Every few months the government and the IDF declare "easing a series of restrictions". These steps are meant to make the lives of Palestinians, at least according to the Israeli media, certainly bearable.
In reality, the facts and figures prove that not only are restrictions not eased but that Palestinians face a significant rise in security crossings, checkpoints, roadblocks and stricter permit procedures.
According to the United Nations Office for the Coordination of Humanitarian Affairs in Jerusalem the past year has seen a 40 percent rise in the number of West Bank checkpoints, All in all, according to the bureau's figures, there are 528 checkpoints operating throughout the West Bank. All while stricter policies have been placed the authorization of crossing permits.
The organization also says that Palestinians deal not only with the permanent checkpoints but with temporary roadblocks, which Palestinians refer to as 'flying roadblocks', which can reach up to 155 a week throughout the region.
Naomi Lali and her friends at the Machsom Watch organization aren't surprised by the figures. Lalu says that to get from Nablus to Hebron travelers must go through nine permanent checkpoints and several temporary roadblocks, changing the usual 90 minute drive becomes a more than 24 hour nightmare.
Not the number of checkpoints, mostly the attitude
But Lalu is not only concerned with the number of checkpoints but also with the behavior of the soldiers manning them. She and her friends receive almost daily complaints from Palestinians who are detained for long hours at checkpoints. She says this month, despite the Ramadan, there has been no easement on restrictions. "In fact, the opposite is true," she says, "We received numerous testimonies of people who had no choice but to break the fast with only a sandwich at a checkpoint."
According to Lalu, in addition to the large number of checkpoints "the Palestinians are forced to undergo a 're-education' by the soldiers, who have decided this is necessary. Anyone who cries and shouts after spending hours at a checkpoint is punished and sometimes forced to return to the end of the line."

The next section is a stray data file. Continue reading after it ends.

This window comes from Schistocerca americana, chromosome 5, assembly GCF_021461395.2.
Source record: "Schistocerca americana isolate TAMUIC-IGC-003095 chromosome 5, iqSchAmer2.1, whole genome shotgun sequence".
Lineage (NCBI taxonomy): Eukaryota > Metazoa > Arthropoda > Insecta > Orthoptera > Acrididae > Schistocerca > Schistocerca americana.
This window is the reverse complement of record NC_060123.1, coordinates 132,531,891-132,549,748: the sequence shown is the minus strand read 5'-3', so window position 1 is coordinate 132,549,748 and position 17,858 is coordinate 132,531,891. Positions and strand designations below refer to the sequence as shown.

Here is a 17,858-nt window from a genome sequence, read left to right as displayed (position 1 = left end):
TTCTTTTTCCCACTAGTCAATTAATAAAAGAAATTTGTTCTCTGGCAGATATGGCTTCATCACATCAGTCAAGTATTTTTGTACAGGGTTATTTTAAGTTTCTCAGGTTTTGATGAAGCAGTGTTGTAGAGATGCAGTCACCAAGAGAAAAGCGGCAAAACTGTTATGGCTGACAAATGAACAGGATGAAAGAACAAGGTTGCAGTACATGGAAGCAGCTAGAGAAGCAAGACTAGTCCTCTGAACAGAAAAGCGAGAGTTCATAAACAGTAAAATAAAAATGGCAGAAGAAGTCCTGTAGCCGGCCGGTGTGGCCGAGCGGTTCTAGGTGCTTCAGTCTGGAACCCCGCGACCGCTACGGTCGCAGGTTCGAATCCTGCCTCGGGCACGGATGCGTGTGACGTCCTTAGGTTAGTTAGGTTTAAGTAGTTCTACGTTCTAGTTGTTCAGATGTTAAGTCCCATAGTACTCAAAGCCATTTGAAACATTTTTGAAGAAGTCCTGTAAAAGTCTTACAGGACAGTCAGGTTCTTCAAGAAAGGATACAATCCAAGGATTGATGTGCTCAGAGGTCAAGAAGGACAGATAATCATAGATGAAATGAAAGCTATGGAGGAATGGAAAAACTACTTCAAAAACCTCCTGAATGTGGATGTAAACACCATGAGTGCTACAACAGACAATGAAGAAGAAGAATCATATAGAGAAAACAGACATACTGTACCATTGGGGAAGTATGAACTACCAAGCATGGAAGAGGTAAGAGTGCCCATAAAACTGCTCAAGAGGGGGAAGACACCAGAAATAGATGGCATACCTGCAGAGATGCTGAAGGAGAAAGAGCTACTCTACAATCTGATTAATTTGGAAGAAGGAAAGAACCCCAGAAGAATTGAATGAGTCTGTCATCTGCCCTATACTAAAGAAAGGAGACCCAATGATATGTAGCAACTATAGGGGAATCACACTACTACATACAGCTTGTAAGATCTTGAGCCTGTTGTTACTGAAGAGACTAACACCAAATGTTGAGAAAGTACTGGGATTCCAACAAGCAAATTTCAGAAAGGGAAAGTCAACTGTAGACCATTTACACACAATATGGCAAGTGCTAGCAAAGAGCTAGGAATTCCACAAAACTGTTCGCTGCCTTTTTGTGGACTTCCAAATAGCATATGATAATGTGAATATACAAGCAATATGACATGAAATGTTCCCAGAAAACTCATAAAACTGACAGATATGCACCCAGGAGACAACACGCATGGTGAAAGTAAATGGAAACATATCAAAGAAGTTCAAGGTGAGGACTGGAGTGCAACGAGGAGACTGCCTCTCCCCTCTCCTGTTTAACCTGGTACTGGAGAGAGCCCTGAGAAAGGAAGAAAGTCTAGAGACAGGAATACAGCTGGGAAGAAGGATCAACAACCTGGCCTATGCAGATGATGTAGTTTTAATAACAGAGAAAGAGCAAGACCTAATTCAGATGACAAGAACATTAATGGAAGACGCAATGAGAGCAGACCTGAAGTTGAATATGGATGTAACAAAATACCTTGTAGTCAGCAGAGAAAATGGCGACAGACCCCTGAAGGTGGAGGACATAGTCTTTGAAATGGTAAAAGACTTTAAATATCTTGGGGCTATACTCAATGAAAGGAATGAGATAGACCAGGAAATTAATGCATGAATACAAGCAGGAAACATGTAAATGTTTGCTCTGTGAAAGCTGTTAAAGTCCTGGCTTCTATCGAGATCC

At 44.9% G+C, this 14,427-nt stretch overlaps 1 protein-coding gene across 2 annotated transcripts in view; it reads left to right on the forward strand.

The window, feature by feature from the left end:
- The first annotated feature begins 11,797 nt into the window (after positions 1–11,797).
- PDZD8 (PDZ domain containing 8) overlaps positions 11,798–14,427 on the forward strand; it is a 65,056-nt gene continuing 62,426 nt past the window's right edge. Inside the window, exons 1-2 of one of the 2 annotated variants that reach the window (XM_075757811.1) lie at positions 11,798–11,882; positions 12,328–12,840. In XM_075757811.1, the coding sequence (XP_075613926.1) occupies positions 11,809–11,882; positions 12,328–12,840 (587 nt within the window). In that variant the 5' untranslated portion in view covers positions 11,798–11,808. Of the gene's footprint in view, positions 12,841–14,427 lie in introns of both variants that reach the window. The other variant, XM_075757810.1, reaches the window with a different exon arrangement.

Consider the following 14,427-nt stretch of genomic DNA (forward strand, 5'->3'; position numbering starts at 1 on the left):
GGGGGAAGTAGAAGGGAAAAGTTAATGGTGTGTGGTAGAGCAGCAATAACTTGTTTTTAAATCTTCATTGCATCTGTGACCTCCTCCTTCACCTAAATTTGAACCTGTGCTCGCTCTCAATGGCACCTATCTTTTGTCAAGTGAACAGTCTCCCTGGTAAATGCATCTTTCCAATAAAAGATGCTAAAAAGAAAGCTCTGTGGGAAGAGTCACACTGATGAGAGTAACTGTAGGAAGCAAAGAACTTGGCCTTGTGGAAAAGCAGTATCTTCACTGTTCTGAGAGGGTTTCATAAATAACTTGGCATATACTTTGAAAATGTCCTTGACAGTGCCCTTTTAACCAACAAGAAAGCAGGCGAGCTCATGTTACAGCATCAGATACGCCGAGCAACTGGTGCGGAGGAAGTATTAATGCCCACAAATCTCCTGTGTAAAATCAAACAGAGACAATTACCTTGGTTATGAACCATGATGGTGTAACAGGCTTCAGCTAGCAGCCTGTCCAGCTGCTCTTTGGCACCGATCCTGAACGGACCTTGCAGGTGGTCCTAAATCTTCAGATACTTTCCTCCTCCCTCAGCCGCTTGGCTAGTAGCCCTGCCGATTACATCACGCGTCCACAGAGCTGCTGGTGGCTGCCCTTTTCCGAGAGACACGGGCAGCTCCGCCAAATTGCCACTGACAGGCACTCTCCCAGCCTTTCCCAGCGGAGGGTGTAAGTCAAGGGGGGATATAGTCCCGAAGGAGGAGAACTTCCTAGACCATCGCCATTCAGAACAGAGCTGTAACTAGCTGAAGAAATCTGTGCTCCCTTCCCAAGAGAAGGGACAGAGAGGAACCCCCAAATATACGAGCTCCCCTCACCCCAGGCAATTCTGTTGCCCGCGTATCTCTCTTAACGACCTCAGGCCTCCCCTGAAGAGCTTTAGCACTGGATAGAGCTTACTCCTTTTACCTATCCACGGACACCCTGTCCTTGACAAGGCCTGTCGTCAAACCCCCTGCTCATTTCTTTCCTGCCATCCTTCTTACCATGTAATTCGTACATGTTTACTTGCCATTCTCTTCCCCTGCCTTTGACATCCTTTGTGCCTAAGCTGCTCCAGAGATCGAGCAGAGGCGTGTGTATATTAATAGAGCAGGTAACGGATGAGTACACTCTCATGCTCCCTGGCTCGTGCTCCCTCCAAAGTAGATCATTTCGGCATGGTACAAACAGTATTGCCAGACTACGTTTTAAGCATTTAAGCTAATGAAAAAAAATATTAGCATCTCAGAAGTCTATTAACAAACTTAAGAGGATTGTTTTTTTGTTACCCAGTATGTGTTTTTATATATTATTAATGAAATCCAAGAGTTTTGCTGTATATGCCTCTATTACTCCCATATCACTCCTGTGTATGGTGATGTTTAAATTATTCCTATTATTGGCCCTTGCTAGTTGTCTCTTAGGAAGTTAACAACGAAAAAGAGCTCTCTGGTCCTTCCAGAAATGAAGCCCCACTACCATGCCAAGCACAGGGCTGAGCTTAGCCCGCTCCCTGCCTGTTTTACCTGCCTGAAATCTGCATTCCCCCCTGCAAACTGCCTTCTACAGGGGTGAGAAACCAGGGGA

Aram checkpoint, "Palestinians are 're-educated'" says Machsom Watch
Lalu says that after Palestinians finally reach the head of the line they undergo a lengthy security check. "Soldiers, sometimes female soldiers, check the Palestinians. They are asked to take off their belt, shirt, roll up their sleeves, take off their shoes. All this takes a lot of time in addition to the hours the Palestinian waited to get to the head of the line." Even if there are 50 or 500 people at a certain checkpoint, the army doesn't bother to add another post to make it easier for people," she says.
According to the United Nations Office for the Coordination of Humanitarian Affairs, the Palestinian villages in the Jordan River Valley continue to suffer from severe isolation. Residents of Nablus aged 16-32 cannot leave the city at all, which forces them to infiltrate through other routes. If they are caught they receive punishments varying from confiscation of their ID's, being detained for questioning and at times even arrest.
Abu Aqram, a taxi driver from the area of Nablus, says that a five hour wait at a checkpoint is not out of the ordinary. "It mostly depends on the soldier's mood. Sometimes you see them playing around while blocking the checkpoint and saying that it's closed. You get the feeling that they're doing it just to aggravate people. The checkpoints are the father of all evil, they are the essence of the occupation – they humiliate and dominate our lives."
The previous report published by the office claims that fewer and fewer Palestinians receive permits to enter Israel. According to the report, the checkpoints isolate and cut-off communities from each other. "Restricting travel throughout the West Bank is the primary reason for the devastating economic situation afflicting Palestinians," the report says. For instance, the report writes, since December 2005 residents of Jenin are not allowed to travel south of Nablus. There checkpoint, the report says, damage family relations, make it difficult for merchants to market their goods and harm the ability of farmers to work their land.